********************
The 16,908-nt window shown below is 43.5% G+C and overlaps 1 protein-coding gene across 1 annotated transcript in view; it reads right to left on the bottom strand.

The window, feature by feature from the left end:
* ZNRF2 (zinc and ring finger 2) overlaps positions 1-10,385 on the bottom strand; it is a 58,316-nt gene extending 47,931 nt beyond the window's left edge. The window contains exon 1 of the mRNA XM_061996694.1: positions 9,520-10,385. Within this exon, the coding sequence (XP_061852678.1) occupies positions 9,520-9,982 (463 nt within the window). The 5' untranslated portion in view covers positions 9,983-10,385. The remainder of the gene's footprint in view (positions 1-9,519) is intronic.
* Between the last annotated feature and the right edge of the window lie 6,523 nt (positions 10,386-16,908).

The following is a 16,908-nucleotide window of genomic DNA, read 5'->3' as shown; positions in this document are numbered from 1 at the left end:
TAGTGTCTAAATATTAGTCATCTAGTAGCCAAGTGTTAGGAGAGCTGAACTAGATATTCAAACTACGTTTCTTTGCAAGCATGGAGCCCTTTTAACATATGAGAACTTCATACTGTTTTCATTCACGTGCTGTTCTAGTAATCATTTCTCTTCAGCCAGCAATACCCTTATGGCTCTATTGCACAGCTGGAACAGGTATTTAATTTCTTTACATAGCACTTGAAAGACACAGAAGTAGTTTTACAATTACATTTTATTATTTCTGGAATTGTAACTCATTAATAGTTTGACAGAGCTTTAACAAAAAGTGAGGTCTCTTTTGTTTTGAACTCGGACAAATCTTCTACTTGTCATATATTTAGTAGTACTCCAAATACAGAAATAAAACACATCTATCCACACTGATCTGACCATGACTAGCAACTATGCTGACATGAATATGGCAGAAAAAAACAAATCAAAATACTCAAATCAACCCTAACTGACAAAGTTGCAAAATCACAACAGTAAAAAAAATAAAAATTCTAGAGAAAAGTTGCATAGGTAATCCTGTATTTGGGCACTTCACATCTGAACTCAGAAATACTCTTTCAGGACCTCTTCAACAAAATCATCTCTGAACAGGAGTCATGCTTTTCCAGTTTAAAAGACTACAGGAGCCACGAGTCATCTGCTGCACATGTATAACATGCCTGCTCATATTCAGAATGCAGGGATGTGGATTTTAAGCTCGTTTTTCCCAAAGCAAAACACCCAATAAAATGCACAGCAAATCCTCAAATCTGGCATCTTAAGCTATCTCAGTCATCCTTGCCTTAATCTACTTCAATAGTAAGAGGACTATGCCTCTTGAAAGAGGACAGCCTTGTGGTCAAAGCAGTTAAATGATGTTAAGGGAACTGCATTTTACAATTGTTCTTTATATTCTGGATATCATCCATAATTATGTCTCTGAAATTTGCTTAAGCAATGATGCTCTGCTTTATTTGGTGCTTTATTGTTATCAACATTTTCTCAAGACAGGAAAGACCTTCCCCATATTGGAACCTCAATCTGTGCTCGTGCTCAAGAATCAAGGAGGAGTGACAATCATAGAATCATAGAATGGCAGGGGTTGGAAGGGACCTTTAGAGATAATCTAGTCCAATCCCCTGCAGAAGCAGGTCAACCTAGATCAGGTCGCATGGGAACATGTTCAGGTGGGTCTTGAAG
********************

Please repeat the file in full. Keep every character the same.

The 16,908-nt window shown below is 43.5% G+C and overlaps 1 protein-coding gene across 1 annotated transcript in view; it reads right to left on the bottom strand.

The window, feature by feature from the left end:
* ZNRF2 (zinc and ring finger 2) overlaps positions 1-10,385 on the bottom strand; it is a 58,316-nt gene extending 47,931 nt beyond the window's left edge. The window contains exon 1 of the mRNA XM_061996694.1: positions 9,520-10,385. Within this exon, the coding sequence (XP_061852678.1) occupies positions 9,520-9,982 (463 nt within the window). The 5' untranslated portion in view covers positions 9,983-10,385. The remainder of the gene's footprint in view (positions 1-9,519) is intronic.
* Between the last annotated feature and the right edge of the window lie 6,523 nt (positions 10,386-16,908).

The following is a 16,908-nucleotide window of genomic DNA, read 5'->3' as shown; positions in this document are numbered from 1 at the left end:
TAGTGTCTAAATATTAGTCATCTAGTAGCCAAGTGTTAGGAGAGCTGAACTAGATATTCAAACTACGTTTCTTTGCAAGCATGGAGCCCTTTTAACATATGAGAACTTCATACTGTTTTCATTCACGTGCTGTTCTAGTAATCATTTCTCTTCAGCCAGCAATACCCTTATGGCTCTATTGCACAGCTGGAACAGGTATTTAATTTCTTTACATAGCACTTGAAAGACACAGAAGTAGTTTTACAATTACATTTTATTATTTCTGGAATTGTAACTCATTAATAGTTTGACAGAGCTTTAACAAAAAGTGAGGTCTCTTTTGTTTTGAACTCGGACAAATCTTCTACTTGTCATATATTTAGTAGTACTCCAAATACAGAAATAAAACACATCTATCCACACTGATCTGACCATGACTAGCAACTATGCTGACATGAATATGGCAGAAAAAAACAAATCAAAATACTCAAATCAACCCTAACTGACAAAGTTGCAAAATCACAACAGTAAAAAAAATAAAAATTCTAGAGAAAAGTTGCATAGGTAATCCTGTATTTGGGCACTTCACATCTGAACTCAGAAATACTCTTTCAGGACCTCTTCAACAAAATCATCTCTGAACAGGAGTCATGCTTTTCCAGTTTAAAAGACTACAGGAGCCACGAGTCATCTGCTGCACATGTATAACATGCCTGCTCATATTCAGAATGCAGGGATGTGGATTTTAAGCTCGTTTTTCCCAAAGCAAAACACCCAATAAAATGCACAGCAAATCCTCAAATCTGGCATCTTAAGCTATCTCAGTCATCCTTGCCTTAATCTACTTCAATAGTAAGAGGACTATGCCTCTTGAAAGAGGACAGCCTTGTGGTCAAAGCAGTTAAATGATGTTAAGGGAACTGCATTTTACAATTGTTCTTTATATTCTGGATATCATCCATAATTATGTCTCTGAAATTTGCTTAAGCAATGATGCTCTGCTTTATTTGGTGCTTTATTGTTATCAACATTTTCTCAAGACAGGAAAGACCTTCCCCATATTGGAACCTCAATCTGTGCTCGTGCTCAAGAATCAAGGAGGAGTGACAATCATAGAATCATAGAATGGCAGGGGTTGGAAGGGACCTTTAGAGATAATCTAGTCCAATCCCCTGCAGAAGCAGGTCAACCTAGATCAGGTCGCATGGGAACATGTTCAGGTGGGTCTTGAAG